The proposed desalination plant for Hout Bay does not form part of the first phase of such projects for Cape Town, says mayor Patricia de Lille.
In August, the mayor announced several developments in the City’s water resilience plan in the wake of the crippling drought, saying the City had started procuring and commissioning various augmentation schemes to find up to 500 million litres of new water a day.
The technologies include groundwater extraction, desalination from land-based containers, desalination from barges, marine-based desalination and water reuse.
At the time, the Sentinel reported that the proposed Hout Bay desalination plant would be built on an open gravel area near the boat yards on Harbour Road. A raw-water abstraction station would be built near the Fish on the Rocks restaurant, while the conceptual layout also showed that the brine discharge pipeline would run to the existing marine outfall for brine discharge further down from West Fort (“Plant plan for Hout Bay,” Sentinel, September 1).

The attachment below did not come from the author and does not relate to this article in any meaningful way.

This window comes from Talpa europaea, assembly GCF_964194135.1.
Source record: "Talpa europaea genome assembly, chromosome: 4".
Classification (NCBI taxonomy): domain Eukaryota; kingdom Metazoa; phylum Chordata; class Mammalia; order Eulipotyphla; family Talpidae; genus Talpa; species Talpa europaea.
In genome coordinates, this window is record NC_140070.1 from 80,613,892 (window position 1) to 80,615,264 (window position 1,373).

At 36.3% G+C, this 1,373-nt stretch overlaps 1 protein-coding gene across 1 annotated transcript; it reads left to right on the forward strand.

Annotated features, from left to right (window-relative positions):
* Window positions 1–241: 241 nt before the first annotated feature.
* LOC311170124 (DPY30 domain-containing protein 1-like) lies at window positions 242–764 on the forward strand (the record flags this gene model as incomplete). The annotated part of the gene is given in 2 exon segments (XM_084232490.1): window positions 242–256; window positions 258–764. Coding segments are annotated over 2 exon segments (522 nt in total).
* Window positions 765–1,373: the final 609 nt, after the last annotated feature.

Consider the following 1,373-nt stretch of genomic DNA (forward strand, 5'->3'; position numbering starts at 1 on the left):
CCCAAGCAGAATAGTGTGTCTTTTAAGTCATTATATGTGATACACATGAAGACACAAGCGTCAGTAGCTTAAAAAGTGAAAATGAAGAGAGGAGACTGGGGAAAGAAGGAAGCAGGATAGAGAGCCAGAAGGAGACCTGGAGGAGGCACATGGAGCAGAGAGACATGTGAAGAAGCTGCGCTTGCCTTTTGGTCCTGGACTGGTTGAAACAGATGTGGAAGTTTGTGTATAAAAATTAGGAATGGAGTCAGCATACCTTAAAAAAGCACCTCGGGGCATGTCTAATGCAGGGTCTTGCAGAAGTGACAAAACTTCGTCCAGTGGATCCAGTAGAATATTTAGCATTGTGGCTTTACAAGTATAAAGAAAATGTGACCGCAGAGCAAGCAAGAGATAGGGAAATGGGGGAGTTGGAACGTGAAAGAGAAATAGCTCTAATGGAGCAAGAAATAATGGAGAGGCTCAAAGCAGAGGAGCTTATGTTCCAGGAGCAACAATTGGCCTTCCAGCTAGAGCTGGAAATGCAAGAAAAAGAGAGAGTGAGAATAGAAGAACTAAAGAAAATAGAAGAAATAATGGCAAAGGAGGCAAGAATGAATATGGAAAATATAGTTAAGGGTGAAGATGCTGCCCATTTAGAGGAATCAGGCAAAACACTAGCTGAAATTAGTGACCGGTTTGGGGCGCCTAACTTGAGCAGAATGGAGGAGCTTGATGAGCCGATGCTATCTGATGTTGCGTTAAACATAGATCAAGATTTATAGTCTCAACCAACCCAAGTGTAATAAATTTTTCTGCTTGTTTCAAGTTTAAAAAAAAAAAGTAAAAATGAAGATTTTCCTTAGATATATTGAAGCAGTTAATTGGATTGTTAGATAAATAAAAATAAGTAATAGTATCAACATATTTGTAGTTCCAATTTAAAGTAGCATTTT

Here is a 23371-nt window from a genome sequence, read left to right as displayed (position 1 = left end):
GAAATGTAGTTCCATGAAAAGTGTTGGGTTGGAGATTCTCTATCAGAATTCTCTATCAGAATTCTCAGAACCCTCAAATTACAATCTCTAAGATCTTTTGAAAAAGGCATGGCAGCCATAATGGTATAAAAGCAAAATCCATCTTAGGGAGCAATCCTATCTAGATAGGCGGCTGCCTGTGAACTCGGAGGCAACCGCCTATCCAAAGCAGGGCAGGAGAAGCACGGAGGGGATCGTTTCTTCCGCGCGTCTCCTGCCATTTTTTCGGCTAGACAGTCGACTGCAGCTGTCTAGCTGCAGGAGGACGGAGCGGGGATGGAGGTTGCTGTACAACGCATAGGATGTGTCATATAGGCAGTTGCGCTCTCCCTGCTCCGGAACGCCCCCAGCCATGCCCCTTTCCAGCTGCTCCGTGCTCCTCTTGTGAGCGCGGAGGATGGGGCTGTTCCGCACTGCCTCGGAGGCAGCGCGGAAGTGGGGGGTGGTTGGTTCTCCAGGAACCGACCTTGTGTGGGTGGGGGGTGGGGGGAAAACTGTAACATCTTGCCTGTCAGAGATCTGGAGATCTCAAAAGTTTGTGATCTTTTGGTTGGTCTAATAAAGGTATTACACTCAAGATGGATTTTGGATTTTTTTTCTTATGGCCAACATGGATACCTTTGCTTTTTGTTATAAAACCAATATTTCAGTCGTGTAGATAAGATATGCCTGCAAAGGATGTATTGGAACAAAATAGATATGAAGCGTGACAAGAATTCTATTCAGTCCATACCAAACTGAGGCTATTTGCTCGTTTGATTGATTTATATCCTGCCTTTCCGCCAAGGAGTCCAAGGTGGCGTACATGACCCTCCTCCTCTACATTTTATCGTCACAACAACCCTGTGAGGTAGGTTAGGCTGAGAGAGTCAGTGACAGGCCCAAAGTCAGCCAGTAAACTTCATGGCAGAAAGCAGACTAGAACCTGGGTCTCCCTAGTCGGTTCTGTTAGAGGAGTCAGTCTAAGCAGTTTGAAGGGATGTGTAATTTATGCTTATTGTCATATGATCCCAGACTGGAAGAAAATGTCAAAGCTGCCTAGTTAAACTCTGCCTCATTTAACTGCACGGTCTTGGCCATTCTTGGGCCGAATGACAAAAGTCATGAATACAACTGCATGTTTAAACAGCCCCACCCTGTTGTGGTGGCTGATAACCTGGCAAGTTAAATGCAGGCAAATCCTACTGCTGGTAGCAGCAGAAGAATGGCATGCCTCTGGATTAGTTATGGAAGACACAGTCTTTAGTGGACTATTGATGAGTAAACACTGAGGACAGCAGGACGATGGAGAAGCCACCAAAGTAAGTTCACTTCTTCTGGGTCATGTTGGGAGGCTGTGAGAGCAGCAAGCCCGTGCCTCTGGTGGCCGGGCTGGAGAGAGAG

However, in an update to the Sentinel this week, Ms De Lille said that while preparation work for the Hout Bay project continued, it was not part of the first phase of projects.
“There are seven projects already under way in the first phase,” she said.
“These are Monwabisi, Strandfontein, the V&A Waterfront, and Cape Town Harbour desalination plants; the Atlantis and Cape Flats Aquifer projects; and the Zandvliet water recycling project that will be producing an additional 144 million litres per day between February and July 2018,” she said.
“The yield from these projects will rise incrementally in the months thereafter. In addition, we have 12 projects in the advanced stage of planning that are ready to proceed if required.”
She said the City was mindful of the potential financial impact on water users, and the City had worked hard to see what existing budget it had available by making “tough choices” and reprioritising spending to drought initiatives.
“For the first phase, seven projects are being developed with the City savings and reprioritisation of funds. The City will provide updates in this regard.”
This week, the City announced dam storage levels had further declined to 36.2%, of which only 26.2% is usable.
Collective water usage by the residents of Cape Town currently stands at 602 million litres per day. This is 102 million litres above the target usage of 500 million litres per day required to see the city through the drought.